The suits represent one of the most forceful government legal actions against the banking industry nearly four years after the start of a severe recession and financial crisis brought on in part by the crash of the housing market.

The FHFA had been negotiating separately with the banks to recover losses from mortgage-backed securities purchased by Fannie and Freddie, but decided to get more aggressive.

“Over the last couple of years, they’ve been doing sort of hand-to-hand combat with each of the banks,” said Michael Bar, a University of Michigan law professor who was assistant Treasury secretary for financial institutions in 2009-10. “The suits are an attempt to consolidate those fights over individual loans.”

Bar thinks the government has a legitimate case.

“The banks will say, ‘You got what you paid for,'” he said. “And the investors will say, ‘No we didn’t. We thought we were getting bad loans and we got horrible loans.'”

Edward Mills, a financial policy analyst with FBR Capital Markets, said the FHFA has a fiduciary responsibility to try to limit the losses by Fannie and Freddie. But the independent regulatory agency also probably felt political pressure to ensure that banks be held accountable for their actions leading up to the financial crisis, he said.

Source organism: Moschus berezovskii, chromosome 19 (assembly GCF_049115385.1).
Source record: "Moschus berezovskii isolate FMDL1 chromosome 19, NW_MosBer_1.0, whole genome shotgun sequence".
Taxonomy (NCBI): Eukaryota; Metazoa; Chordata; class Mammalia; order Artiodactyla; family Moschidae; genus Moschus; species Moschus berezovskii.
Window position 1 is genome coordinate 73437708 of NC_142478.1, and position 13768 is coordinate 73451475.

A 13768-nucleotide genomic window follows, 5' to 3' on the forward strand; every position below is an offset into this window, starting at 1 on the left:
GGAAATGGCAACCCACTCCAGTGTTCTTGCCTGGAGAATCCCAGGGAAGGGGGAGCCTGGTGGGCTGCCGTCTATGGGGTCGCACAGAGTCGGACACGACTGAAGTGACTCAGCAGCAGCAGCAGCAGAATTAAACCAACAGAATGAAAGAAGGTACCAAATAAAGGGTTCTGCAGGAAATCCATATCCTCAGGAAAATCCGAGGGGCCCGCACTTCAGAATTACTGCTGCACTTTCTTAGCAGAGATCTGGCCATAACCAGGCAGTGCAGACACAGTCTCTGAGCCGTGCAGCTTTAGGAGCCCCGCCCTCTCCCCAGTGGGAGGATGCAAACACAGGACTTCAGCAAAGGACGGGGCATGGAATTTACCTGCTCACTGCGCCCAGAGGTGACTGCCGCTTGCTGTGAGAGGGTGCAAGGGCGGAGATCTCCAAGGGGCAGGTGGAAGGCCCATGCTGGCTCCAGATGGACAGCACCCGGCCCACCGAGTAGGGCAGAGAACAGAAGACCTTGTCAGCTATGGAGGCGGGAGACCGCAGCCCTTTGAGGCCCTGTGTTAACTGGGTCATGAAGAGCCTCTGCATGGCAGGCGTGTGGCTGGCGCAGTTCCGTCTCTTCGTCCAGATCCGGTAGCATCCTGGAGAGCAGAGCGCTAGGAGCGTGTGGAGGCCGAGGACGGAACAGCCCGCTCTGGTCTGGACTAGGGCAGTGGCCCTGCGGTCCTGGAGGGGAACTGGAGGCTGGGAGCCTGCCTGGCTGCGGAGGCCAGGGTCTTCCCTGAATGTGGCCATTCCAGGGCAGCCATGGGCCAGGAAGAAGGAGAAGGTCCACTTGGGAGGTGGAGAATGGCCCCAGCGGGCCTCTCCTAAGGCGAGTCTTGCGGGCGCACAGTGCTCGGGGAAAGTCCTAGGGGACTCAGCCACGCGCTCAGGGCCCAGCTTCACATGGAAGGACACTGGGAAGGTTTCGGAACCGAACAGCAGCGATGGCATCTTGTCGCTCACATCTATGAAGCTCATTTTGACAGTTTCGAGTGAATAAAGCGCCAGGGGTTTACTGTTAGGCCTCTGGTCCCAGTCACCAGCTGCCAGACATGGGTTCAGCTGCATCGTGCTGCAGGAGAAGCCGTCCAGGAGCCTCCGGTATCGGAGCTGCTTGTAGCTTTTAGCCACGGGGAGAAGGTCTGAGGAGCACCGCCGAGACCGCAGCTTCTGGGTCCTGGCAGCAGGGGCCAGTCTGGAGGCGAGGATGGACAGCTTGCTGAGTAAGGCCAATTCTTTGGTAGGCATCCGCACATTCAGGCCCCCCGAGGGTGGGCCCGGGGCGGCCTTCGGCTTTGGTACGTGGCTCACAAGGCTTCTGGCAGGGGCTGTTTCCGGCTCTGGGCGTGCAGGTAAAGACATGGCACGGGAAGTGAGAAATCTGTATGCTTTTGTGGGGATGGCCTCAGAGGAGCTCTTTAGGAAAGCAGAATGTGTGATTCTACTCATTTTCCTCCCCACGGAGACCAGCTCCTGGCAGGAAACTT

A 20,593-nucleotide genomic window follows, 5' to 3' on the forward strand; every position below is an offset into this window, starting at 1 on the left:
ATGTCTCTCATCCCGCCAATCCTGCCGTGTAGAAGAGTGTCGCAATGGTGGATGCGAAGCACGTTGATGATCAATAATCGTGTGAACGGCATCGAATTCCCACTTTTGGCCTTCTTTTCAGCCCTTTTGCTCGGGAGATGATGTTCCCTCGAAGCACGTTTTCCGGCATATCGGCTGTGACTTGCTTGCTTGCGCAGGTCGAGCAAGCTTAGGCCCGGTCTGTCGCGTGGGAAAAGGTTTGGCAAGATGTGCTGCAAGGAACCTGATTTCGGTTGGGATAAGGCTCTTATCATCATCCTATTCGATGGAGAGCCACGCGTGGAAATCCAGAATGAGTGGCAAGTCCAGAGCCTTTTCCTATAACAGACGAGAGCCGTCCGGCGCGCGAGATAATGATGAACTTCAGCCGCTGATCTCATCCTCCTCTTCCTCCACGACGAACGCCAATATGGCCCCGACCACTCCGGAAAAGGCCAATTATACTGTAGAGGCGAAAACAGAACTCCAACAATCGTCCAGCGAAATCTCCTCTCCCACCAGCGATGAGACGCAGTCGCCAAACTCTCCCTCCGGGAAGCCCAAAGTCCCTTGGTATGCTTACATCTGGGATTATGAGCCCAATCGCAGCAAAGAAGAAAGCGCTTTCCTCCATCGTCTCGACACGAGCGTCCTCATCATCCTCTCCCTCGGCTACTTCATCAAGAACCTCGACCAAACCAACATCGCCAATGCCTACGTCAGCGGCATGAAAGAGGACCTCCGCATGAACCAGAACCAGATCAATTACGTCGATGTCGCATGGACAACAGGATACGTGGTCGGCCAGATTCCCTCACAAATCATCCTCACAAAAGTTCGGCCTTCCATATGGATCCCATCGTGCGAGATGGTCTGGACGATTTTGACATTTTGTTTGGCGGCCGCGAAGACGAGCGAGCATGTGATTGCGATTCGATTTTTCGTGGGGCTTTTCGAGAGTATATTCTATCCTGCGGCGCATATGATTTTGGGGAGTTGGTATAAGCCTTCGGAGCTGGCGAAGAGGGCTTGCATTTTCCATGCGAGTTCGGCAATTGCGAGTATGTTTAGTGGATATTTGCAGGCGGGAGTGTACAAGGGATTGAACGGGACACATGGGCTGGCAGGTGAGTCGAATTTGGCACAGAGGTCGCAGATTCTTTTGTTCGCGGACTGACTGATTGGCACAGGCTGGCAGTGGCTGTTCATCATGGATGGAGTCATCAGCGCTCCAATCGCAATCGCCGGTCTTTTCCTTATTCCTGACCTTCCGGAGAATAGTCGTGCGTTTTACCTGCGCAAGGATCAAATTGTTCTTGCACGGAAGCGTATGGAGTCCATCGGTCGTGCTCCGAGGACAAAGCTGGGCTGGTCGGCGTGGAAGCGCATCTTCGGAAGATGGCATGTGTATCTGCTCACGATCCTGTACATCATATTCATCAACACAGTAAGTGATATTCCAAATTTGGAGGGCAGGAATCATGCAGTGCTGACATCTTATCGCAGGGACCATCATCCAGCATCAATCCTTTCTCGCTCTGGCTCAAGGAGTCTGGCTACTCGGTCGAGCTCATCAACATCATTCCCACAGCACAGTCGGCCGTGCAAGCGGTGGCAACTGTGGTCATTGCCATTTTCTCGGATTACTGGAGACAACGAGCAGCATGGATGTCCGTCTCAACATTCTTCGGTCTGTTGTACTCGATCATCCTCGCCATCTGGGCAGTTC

“There’s still a feeling out there that most of these entities got away without a real penalty, so there’s still a desire from the American people to show that someone had to pay,” Mills said.

Although the suits cover $200 billion in mortgage-backed securities, the actual losses that Fannie and Freddie incurred are much less. For example, the FHFA sued UBS Americas Inc. separately in July seeking to recover at least $900 million in losses on $4.5 billion in securities.

The faulty mortgage-backed securities contributed to combined losses of about $30 billion by Fannie and Freddie, but a final figure is likely to change as the real estate market struggles to work its way through a growing number of foreclosures.

Some experts worry that the uncertainty created by the lawsuits makes it more difficult for the housing market to recover, which adds to the pressure on the FHFA and the banks to settle.

The government case also could be weakened by an ongoing Securities and Exchange Commission investigation into whether Fannie and Freddie did to their own investors what they’re accusing the banks of doing — not properly disclosing the risks of their investments.

Banks are expected to make that point as well. But both sides have strong motives to settle the cases and move on, said Peter Wallison, a housing finance expert at the American Enterprise Institute for Public Policy Research.

“Within any institution there are people who send emails and say crazy things, and the more these things are litigated, the more they get exposed,” Wallison said.

Because of flaws in its case and political pressures, the FHFA also will be motivated to settle, Wallison said.